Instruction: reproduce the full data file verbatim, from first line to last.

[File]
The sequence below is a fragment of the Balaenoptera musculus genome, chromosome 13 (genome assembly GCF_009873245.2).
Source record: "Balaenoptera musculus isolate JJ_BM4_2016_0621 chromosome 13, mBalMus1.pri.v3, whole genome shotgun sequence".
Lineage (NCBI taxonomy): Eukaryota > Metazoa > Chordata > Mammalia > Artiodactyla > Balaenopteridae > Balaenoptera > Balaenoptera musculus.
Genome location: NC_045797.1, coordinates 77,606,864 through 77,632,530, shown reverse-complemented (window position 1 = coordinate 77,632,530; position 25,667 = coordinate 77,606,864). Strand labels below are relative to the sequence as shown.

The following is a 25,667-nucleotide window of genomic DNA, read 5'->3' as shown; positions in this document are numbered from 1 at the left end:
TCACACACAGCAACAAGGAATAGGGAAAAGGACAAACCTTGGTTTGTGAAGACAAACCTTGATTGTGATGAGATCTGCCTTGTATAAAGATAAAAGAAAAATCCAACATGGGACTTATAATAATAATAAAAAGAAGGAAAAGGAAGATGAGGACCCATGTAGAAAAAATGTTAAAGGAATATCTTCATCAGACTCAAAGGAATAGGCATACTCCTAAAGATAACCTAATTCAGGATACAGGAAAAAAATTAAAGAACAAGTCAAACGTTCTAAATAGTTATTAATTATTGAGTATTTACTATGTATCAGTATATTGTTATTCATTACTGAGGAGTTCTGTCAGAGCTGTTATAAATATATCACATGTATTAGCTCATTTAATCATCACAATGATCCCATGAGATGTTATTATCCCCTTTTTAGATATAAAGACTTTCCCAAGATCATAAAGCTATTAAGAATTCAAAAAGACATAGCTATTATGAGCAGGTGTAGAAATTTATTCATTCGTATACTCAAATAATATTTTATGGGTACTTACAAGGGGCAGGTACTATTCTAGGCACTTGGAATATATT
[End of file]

The sequence below is a fragment of the Balaenoptera musculus genome, chromosome 13 (genome assembly GCF_009873245.2).
Source record: "Balaenoptera musculus isolate JJ_BM4_2016_0621 chromosome 13, mBalMus1.pri.v3, whole genome shotgun sequence".
Lineage (NCBI taxonomy): Eukaryota > Metazoa > Chordata > Mammalia > Artiodactyla > Balaenopteridae > Balaenoptera > Balaenoptera musculus.
Genome location: NC_045797.1, coordinates 77,606,864 through 77,632,530, shown reverse-complemented (window position 1 = coordinate 77,632,530; position 25,667 = coordinate 77,606,864). Strand labels below are relative to the sequence as shown.

The following is a 25,667-nucleotide window of genomic DNA, read 5'->3' as shown; positions in this document are numbered from 1 at the left end:
TCACACACAGCAACAAGGAATAGGGAAAAGGACAAACCTTGGTTTGTGAAGACAAACCTTGATTGTGATGAGATCTGCCTTGTATAAAGATAAAAGAAAAATCCAACATGGGACTTATAATAATAATAAAAAGAAGGAAAAGGAAGATGAGGACCCATGTAGAAAAAATGTTAAAGGAATATCTTCATCAGACTCAAAGGAATAGGCATACTCCTAAAGATAACCTAATTCAGGATACAGGAAAAAAATTAAAGAACAAGTCAAACGTTCTAAATAGTTATTAATTATTGAGTATTTACTATGTATCAGTATATTGTTATTCATTACTGAGGAGTTCTGTCAGAGCTGTTATAAATATATCACATGTATTAGCTCATTTAATCATCACAATGATCCCATGAGATGTTATTATCCCCTTTTTAGATATAAAGACTTTCCCAAGATCATAAAGCTATTAAGAATTCAAAAAGACATAGCTATTATGAGCAGGTGTAGAAATTTATTCATTCGTATACTCAAATAATATTTTATGGGTACTTACAAGGGGCAGGTACTATTCTAGGCACTTGGAATATATT